The Sculls of Skibbereen

Posted by The Skibbereen Eagle | August 12, 2016 0

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It will be standing room only in the Corner Bar and most other places in Skibbereen today as the O’Donovan brothers from Skibbereen Rowing Club go for gold this afternoon

Despite the shock defeat of Irish boxer and Olympic team captain Paddy Barnes in his first fight on Monday morning, Team Ireland are well on their way to making this one of our country’s most successful Olympics ever. skibbtshirt

skibbrowingOne such pairing that look set to bring add to our medal haul are Co. Cork brothers Gary and Paul O’Donovan who were just two of the competitors making Monday a great day for Irish rowing. Flying through their heat in the Lightweight Double Sculls, the siblings from Skibbereen are now through to the semi-final but it was their congratulatory interview with Irish broadcasters that won their place in the hearts of the nation, simply because they couldn’t have sounded more Irish if they’d tried.

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The Skibbereen brothers are fast becoming online heroes and national treasures. “Ah, so far so good, you know we had a cracker of a race there you know, I think that race had nearly everything you could want for any race,” Gary said after the race. “And I suppose, with the year that’s in it, ’tis great to beat the Brits as well,” he added with a smile. The conversation turned to strategy. “Nothing too complex really – A to B as fast as you can go and hope for the best,” Paul said. “Close the eyes and pull like a dog,” he added.

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The brothers’ account of their time in Rio was made all the more colourful, thanks to the west Cork accent. “Get a bit of steak,” Paul said about his plans for the evening. “The food is fantastic there like, you could have steak for breakfast, lunch and dinner, with spuds if you like,” his brother added. The siblings, who won their heat on Monday, came third in the semi final yesterday, behind the French and the United States, both favoured teams, in a time of 6:35.70.

Meanwhile, there was a Brazilian feel in West Cork as samba music pulsed through the streets of Skibbereen to cheer on local heroes Gary (22) and Paul (21). Their mother, Trish O’Donovan, who is in Rio, said it has been a “surreal experience”. “Without a shadow of a doubt I’m proud to have two children competing. To have one would be surreal but to have two here and both of them competing in the same boat? It is absolutely unbelievable,” she said. The boys’ father, Teddy, took to social media to underline his delight at their achievement in reaching an Olympic final. Fittingly, it was Teddy who introduced the boys to the sport via Skibbereen Rowing Club. Skibbereen on the River Ilen is blessed with a wide and beautiful sheltered stretch of tidal river as the Ilen makes it way down to the open sea at Baltimore. The rowing club has a fine clubhouse on the river and an enviable record in getting young people involved and training them for success.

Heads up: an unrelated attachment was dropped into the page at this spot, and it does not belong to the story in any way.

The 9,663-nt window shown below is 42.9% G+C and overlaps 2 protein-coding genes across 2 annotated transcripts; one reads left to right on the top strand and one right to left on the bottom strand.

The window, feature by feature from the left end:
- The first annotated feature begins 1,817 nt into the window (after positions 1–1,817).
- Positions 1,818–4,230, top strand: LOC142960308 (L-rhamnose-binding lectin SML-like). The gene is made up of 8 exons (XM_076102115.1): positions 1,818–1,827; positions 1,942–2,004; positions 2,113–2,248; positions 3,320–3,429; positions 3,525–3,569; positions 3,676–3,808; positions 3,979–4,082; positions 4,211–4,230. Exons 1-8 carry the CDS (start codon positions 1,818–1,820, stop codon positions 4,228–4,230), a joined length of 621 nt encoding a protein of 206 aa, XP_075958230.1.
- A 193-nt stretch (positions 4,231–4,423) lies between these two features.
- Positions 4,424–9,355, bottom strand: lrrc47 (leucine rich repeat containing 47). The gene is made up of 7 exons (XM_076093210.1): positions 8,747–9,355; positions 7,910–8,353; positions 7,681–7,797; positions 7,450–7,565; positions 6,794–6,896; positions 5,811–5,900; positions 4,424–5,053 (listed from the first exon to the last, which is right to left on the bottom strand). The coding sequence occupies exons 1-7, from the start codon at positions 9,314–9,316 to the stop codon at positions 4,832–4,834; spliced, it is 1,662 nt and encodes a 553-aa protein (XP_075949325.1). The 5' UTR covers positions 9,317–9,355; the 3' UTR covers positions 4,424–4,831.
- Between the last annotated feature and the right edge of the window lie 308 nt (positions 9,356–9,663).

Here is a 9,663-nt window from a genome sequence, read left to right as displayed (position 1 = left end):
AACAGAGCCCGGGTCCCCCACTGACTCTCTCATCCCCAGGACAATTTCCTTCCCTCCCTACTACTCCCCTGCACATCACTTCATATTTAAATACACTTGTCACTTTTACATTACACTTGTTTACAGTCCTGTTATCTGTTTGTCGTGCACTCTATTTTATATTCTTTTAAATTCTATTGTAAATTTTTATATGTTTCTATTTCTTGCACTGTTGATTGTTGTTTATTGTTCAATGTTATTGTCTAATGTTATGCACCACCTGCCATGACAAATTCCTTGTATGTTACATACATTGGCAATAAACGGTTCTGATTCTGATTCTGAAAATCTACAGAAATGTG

Hopes are high for the O’Donovan brothers, who are the current European champions, as they enter the semi-final heat, while fellow rowers Sinead Jennings and Claire Lambe are hoping to follow their lead in the women’s equivalent after their own second place finish during the heats.

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As for Skibb’s local heroes the Boys will give it their best today, they’ve no qualms about being in the spotlight as they prepare for a tilt at an Olympic medal at the Lagoa Stadium. in their own words:

“But tis all great anyway,” said Paul “We love the sport of rowing and would do anything we can to promote it and represent and we are delighted we can be good ambassadors for the sport. Not just for Skibbereen but for the sport as a whole and it’s a huge honour.”

Go on lads, pull like dogs and enjoy some steak afterwards, as we say in these parts “No Bother!”

The Skibbereen Eagle

In 1898, to widespread bemusement, a small Provincial Newspaper in an equally small town in the South West corner of Ireland sonorously warned the Czar of Russia that it knew what he was up to and he should be careful how he proceeded for “The Skibbereen Eagle” was wise to his game and in future would be keeping its eye on him! It is doubtful that Nicholas II, Emperor and Autocrat of All the Russias, even noticed the Eagle’s admonitions but as history soon proved he should have paid closer attention to the Eagle’s insightful opinions!

Today, powered by its readers and contributors, from its cyber eyries in Ireland and the centres of the Irish Diaspora The Eagle casts its Cold Eye on Life and Death and much in between.
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